In a post over at BankWatch, Colin writes that banks should expect a round of disruptive innovation after present market turbulence settles. As he says, “there is always someone able to do it better and cheaper”.
Clayton Christensen would now argue, were he here on this blog, that as incumbent companies are unable to disrupt themselves, all this innovation will come from outside the walls of traditional banks.
His arguments on that point are obviously cogent and well based in historical fact. And indeed, there are very few banking organisations that I know of that have done it. Maybe some marginal examples only.
However, I am beginning to wonder if the day when disruption can only come from outside are almost over.
I am seeing so many senior people in banks start to take the discipline of innovation seriously. They are hiring innovators and tasking them with doing things differently. And these innovators know all about the social systems that make disruption from the inside hard to do, and are taking steps to fix it.
I think markets are starting to notice.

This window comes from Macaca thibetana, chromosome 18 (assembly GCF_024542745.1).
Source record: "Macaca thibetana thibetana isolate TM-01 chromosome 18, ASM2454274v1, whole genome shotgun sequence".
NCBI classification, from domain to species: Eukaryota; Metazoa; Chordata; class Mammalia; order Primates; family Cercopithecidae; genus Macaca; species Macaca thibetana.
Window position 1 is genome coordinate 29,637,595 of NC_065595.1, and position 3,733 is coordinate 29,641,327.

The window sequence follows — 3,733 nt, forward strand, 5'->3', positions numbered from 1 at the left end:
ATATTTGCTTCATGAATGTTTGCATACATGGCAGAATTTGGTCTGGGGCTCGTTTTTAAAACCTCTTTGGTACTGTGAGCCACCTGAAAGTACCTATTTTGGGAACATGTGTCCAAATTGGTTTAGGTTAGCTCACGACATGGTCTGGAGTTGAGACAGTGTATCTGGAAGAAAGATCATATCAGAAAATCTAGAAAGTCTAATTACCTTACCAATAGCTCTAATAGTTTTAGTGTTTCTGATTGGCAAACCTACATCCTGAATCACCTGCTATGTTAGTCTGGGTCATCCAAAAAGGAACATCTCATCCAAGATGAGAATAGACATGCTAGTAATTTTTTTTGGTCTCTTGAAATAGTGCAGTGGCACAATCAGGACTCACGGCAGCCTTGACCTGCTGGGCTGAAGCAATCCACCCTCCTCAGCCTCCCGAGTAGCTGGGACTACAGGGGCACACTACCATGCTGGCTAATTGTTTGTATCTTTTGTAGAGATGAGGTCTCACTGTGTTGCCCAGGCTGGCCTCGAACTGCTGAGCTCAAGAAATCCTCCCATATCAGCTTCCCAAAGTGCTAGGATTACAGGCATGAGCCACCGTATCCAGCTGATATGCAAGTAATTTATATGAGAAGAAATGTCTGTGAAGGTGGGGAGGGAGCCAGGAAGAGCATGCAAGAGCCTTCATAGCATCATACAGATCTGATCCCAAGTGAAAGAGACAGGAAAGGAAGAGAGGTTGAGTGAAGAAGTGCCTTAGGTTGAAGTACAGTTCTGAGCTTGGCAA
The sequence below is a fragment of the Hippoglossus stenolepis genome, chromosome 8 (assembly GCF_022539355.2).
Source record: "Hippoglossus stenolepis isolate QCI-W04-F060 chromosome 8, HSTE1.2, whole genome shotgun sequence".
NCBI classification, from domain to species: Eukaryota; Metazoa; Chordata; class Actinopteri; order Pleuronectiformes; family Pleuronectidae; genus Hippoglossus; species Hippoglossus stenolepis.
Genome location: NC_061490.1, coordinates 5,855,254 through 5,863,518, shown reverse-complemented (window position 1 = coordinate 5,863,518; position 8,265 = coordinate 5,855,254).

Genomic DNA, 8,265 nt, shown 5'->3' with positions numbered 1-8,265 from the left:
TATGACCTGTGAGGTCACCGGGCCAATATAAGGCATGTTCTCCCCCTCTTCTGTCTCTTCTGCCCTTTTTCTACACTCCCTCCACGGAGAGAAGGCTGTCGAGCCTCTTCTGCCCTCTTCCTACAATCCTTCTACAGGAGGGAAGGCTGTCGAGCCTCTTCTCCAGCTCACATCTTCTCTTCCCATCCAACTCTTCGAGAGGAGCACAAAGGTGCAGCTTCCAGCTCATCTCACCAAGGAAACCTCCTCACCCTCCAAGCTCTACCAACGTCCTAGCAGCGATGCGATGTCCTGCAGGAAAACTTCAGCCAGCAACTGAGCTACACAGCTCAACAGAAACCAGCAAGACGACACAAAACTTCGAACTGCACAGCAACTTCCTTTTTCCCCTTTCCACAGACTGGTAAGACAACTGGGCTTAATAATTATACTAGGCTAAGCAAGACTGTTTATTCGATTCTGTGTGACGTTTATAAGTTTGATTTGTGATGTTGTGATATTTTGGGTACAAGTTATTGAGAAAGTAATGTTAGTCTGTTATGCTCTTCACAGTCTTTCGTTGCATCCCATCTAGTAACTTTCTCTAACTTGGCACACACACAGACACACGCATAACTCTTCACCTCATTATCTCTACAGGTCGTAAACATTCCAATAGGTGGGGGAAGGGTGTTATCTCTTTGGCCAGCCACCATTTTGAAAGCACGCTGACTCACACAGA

Does your institution have an innovation function? If you don’t know or aren’t sure, there is almost certainly one, even if it isn’t all that visible. And they will be trying their hardest to break things.
That’s what disruptive innovation really is of course. Its where an existing, strategic, and successful business line goes into decline as something new permeates a particular market. The new thing breaks the old. Now, naturally, those running the successful business don’t want the new thing to succeed. It is a threat. That’s why large companies can’t easily disrupt themselves.
But, as Colin pointed out, there is always someone able to do it better and cheaper. Who was it that said that “in banking, getting growth is getting harder?”
With all this attention innovation is getting, it might be that the iron rule of the existing P & L is coming to an end. What is the corporate dynamic that starts when the market begins to reward banks that are systematically disrupting themselves?
What behaviour will the CEO expect from P & L owners when getting the traditional level of growth in the short term is not enough and the market begins to look at longer term planning horizons?
And what will bank boards start approving when their share price is comparatively weak compared to their more innovative peers?
Here’s the answer: anything which has the potential long term to disrupt what is being done right now.
I predict a renewed focus on long term strategic planning, a willingness to wait for investments marginal in the scheme of today to mature, and a drought of professional innovators as those behind the curve scramble to do so something – anything – to catch up.